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MPhil in Machine Learning and Machine Intelligence


Tracks: The course is divided into different tracks, each representing a specialist area within machine learning and machine intelligence: speech and language processing; computer vision & robotics; human-computer interaction; machine learning.

You select a track when you apply to the programme. The track will affect your module choices a little as you will take more modules in your specialist area.  But the majority of the modules are shared across all tracks and are taken by the entire cohort. In addition, you will have flexibility through your optional core and elective modules to pick any module of interest. The track will also fix the area in which you do your project:  you will select from projects within this area during the project allocation process.

Regardless of the track you take, students will spend the Michaelmas and Lent terms undertaking taught course modules. From the end of the Lent term through to the end of the course, students will conduct a substantial research project leading to a dissertation.

In each track, you will have to take a set of at least seven core modules. One module is roughly equivalent to a sixteen-lecture course; both full and part modules will be offered. The core modules will give students an introduction to the field as well as a good understanding of advanced techniques and will prepare them to carry out their research projects. One of the core modules -- the optional core module -- can be selected from a list giving a degree of flexibility.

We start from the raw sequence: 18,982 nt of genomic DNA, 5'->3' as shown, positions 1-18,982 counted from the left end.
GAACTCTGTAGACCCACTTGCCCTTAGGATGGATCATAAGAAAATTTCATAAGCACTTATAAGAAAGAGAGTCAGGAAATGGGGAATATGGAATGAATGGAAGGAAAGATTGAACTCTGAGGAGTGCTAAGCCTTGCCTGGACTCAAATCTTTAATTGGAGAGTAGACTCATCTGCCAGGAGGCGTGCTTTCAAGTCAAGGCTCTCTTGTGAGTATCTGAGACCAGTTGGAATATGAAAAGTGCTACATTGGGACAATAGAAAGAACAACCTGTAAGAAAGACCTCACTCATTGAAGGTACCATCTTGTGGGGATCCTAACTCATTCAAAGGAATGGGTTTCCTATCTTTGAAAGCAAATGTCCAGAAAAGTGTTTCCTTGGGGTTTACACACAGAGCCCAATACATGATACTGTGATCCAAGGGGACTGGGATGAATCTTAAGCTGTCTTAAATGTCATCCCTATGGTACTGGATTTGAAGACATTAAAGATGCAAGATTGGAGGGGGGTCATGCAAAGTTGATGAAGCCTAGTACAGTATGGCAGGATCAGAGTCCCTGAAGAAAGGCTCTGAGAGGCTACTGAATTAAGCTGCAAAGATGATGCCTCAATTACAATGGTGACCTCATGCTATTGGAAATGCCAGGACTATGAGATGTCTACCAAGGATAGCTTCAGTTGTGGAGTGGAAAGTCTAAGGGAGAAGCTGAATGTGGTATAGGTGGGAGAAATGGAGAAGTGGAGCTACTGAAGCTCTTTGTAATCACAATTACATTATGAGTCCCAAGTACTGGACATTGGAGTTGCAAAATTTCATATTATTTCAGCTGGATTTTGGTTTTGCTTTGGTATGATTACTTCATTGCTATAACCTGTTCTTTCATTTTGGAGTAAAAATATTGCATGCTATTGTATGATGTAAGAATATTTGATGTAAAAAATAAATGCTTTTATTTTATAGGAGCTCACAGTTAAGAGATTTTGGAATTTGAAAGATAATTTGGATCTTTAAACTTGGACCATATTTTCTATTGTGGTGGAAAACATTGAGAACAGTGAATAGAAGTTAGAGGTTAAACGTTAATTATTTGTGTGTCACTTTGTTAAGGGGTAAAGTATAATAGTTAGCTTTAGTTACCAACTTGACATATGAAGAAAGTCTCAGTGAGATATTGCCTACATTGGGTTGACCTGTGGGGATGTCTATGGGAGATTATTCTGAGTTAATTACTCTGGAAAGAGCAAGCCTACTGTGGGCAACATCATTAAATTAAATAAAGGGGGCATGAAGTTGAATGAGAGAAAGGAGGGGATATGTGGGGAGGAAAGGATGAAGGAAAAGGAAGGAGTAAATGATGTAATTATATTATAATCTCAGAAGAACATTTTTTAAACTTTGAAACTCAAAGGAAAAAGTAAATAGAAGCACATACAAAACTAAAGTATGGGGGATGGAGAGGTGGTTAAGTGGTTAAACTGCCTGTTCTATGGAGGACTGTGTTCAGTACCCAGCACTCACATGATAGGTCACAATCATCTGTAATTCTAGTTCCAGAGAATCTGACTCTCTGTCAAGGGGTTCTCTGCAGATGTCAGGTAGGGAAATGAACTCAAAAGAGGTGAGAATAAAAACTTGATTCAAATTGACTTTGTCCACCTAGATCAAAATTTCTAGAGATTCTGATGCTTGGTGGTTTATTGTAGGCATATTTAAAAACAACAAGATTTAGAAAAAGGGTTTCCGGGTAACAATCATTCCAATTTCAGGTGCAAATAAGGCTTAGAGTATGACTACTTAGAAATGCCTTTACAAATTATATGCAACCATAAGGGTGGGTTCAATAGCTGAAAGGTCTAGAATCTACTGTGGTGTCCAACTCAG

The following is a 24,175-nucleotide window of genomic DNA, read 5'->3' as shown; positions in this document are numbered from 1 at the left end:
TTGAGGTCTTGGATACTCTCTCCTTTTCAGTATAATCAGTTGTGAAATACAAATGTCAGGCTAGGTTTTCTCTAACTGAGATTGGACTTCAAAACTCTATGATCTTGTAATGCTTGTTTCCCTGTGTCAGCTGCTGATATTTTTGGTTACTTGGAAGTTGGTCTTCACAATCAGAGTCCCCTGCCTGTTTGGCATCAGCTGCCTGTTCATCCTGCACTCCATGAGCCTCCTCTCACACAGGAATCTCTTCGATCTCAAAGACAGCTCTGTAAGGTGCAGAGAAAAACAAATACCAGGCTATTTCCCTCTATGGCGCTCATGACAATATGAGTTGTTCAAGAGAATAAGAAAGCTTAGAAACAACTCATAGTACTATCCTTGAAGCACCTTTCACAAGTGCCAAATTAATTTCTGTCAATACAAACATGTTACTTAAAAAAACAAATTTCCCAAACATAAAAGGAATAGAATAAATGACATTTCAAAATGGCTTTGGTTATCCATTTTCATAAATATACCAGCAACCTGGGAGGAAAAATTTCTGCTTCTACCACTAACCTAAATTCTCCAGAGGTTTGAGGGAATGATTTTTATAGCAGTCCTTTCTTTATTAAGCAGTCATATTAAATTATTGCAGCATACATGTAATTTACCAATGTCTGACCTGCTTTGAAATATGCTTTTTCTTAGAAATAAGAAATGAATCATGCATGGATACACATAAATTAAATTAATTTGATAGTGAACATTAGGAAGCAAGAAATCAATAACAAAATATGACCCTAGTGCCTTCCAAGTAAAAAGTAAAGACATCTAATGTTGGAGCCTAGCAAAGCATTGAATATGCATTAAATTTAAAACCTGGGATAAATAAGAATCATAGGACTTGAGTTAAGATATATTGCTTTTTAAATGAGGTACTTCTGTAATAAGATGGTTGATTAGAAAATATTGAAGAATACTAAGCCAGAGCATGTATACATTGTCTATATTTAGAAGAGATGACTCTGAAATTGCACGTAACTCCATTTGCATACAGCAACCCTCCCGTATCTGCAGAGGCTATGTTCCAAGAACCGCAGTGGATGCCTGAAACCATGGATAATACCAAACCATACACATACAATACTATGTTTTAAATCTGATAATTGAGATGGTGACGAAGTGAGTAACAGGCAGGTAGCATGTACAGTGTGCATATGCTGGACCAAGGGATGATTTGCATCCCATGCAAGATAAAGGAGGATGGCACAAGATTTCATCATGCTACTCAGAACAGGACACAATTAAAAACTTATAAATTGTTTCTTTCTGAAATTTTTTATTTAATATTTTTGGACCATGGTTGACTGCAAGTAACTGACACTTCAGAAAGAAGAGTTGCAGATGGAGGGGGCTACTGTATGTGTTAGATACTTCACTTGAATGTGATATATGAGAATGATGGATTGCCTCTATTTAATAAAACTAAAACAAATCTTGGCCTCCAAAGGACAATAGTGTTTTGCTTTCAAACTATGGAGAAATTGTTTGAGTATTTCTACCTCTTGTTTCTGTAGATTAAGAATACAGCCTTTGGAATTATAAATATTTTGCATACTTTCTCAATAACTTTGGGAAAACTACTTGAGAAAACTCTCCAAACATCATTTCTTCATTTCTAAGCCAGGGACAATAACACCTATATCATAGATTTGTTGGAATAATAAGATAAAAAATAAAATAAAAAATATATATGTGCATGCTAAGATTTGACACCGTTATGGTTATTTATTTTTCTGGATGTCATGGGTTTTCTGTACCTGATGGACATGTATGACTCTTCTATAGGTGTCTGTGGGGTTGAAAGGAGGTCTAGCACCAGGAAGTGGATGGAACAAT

Modules: In addition students take one elective module. This can be chosen from any MLMI MPhil module (including those which are not part of the core for your track, but which are offered in other tracks) or 4th year undergraduate course in the Department of Engineering (subject to capacity constraints).  Elective module options are advertised to students at the beginning of the academic year.

More information about the course

Teaching methods: Modules will be taught via traditional lecture courses, some with associated practical classes. The course will emphasize coursework in several of the taught modules. Software projects aimed at implementing algorithms and modelling methods will be central to the practical modules and the research project.

Research Project: From the end of the Lent Term, students will undertake a research project leading to a dissertation and poster presentation.